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Java - "YList is abstract; cannot be instantiated"

Hi, I've a Java abtract class "YList", and in many methods I need to return an instance of YList, Java doesn't allow using "new YList()", can anyone tell me how to achieve this?

The program's like this:
public abstract class YList<E>() {
    public YList<E> trim() {
        result = new YList<E>(); // Not allowed by Java

        result.trimThis();
        result.trimThat();

        return result;
    }
}

trim() is just one of the many methods where it's needed.

Thanks in advance!
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uxlin
Asked:
uxlin
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1 Solution
 
TimYatesCommented:
You can't make an instance of an abstract class

Abstract classes (by definition) need to be extended as they have abstract methods that must be overriden

If your class has no abstract methods, then you should be able to get rid of the "abstract" bit in the class definition line like:

public class YList<E>() {
 
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uxlinAuthor Commented:
Thank you, yeah I learned the hard way that I can't make an instance of an abstract class.

Is there any other way that the method can be written?

I know for trim() I can use a abstract duplicate() method, but there are lots of other methods where duplicate() would be inefficient.
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TimYatesCommented:
You could have the trim() method actually act on the current instance...

  public void trim() {
        this.trimThis();
        this.trimThat();
    }

if you want to return the changed list (for chaining purposes) you could do:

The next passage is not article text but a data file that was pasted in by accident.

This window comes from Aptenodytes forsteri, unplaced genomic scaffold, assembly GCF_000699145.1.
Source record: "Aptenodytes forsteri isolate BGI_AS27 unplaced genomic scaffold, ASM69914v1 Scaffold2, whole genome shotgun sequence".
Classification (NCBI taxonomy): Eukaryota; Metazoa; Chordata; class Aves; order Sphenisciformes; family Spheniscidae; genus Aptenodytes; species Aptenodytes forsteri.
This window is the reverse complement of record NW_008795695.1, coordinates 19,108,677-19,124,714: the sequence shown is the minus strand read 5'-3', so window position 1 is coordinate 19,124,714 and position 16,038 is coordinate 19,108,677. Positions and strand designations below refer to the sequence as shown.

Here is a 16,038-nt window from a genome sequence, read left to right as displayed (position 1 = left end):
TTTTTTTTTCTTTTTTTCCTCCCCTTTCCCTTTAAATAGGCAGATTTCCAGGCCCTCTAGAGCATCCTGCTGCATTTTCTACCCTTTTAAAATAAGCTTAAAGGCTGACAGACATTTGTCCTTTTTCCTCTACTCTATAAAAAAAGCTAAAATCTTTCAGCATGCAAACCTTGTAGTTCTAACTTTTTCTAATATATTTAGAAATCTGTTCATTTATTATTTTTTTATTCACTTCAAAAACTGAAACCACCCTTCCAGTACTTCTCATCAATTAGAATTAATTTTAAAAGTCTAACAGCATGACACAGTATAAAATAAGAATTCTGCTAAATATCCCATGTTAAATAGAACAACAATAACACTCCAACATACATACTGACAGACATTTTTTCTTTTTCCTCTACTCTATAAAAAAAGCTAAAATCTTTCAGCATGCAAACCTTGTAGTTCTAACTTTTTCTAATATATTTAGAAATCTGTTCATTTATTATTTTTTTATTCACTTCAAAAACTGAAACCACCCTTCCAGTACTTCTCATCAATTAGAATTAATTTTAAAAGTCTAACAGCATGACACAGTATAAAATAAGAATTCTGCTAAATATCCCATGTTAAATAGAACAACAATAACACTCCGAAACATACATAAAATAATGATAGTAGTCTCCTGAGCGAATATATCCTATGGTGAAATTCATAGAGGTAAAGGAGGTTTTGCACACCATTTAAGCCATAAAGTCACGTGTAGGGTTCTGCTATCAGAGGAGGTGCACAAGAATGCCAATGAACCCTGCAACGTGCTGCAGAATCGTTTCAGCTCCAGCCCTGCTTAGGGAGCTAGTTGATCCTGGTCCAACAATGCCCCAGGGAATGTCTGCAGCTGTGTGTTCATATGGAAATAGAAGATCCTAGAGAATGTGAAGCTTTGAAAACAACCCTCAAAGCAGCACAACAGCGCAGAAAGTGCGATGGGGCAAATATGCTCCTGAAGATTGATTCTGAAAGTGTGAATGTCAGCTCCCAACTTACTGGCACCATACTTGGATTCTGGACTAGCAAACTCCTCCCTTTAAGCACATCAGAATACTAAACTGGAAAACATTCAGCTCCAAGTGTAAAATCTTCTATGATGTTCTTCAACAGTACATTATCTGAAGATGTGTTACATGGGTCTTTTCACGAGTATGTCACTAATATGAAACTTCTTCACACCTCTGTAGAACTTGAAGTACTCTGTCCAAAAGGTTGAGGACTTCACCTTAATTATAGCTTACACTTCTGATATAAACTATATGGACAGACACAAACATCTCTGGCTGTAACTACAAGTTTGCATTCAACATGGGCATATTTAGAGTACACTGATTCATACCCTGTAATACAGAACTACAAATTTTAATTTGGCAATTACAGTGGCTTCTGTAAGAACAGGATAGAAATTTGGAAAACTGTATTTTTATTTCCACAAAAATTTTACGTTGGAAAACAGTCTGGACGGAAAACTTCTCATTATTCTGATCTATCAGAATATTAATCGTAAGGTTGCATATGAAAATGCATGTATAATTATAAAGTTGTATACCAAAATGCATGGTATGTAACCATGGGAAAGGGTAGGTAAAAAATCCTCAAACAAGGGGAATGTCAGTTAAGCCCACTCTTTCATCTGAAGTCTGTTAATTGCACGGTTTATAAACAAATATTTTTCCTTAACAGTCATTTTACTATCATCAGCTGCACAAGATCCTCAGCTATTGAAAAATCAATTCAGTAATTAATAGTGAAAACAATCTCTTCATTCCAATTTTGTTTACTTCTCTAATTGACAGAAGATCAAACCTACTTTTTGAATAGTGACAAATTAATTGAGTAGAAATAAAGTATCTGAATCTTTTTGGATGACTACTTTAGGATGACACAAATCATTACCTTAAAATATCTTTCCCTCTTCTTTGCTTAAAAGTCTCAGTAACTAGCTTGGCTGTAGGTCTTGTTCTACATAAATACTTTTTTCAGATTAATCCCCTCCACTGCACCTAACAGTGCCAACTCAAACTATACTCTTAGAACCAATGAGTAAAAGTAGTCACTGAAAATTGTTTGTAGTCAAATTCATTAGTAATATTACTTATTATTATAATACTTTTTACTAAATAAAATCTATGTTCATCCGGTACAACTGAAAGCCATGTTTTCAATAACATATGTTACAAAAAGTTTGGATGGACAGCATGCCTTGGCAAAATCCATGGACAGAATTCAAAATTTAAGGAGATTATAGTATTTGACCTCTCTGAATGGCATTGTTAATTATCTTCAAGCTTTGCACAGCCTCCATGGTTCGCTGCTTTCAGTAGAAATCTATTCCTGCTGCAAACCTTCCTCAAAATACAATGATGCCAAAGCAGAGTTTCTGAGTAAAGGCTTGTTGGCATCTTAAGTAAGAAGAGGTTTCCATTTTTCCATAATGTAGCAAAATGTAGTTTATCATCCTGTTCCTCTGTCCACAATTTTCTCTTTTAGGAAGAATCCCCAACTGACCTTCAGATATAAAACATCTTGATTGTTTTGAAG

public YList<E> trim() {
        this.trimThis();
        this.trimThat();
        return this ;
    }

It would then be up to the user to make a copy if they want to keep an untrimmed version of the list...

Tim
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uxlinAuthor Commented:
Thanks you for your comment, but trim() is like the trim() in String, cannot change the current instance. If it can change the current instance, of course thing are much easier.
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uxlinAuthor Commented:
*Thanks you for your comment = Thank you for your comments
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TimYatesCommented:
trim would have to be defined in the concrete class then, not in the abstraction...

Tim
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uxlinAuthor Commented:
It, and many other similar methods need to be defined in the abstract class.

I'm wondering if there's anything like:
new this.type();

'cause appearantly we can't use:
new this();
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TimYatesCommented:
you might be able to do

    YList<E> result = (YList<E>)this.clone() ;

To make a copy of the current list...
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RytmisCommented:
Since I'm not sure what you are trying to achieve, I'm not going to comment on the way you're approaching it. Instead, here is a way to achieve what you are doing using reflection (tested on Java 1.4.2):

public abstract class AbstractClass {
      public AbstractClass getInstance() {
            try {
                  return (AbstractClass) this.getClass().getConstructor(new Class[0]).newInstance(new Object[0]);
            } catch (Exception e) {
                  return null;
            }
      }
}

Now when you declare a concrete class that inherits AbstractClass and call the getInstance method, you will get an instance of the concrete class.

This is a simplified example, I'm leaving the actual details to you. You should also pay attention to the constructors of your concrete class -- if there is no constructor matching the parameters passed to getConstructor (and the subsequent invocation of the constructor), you will get an exception.
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uxlinAuthor Commented:
Thank you so much!
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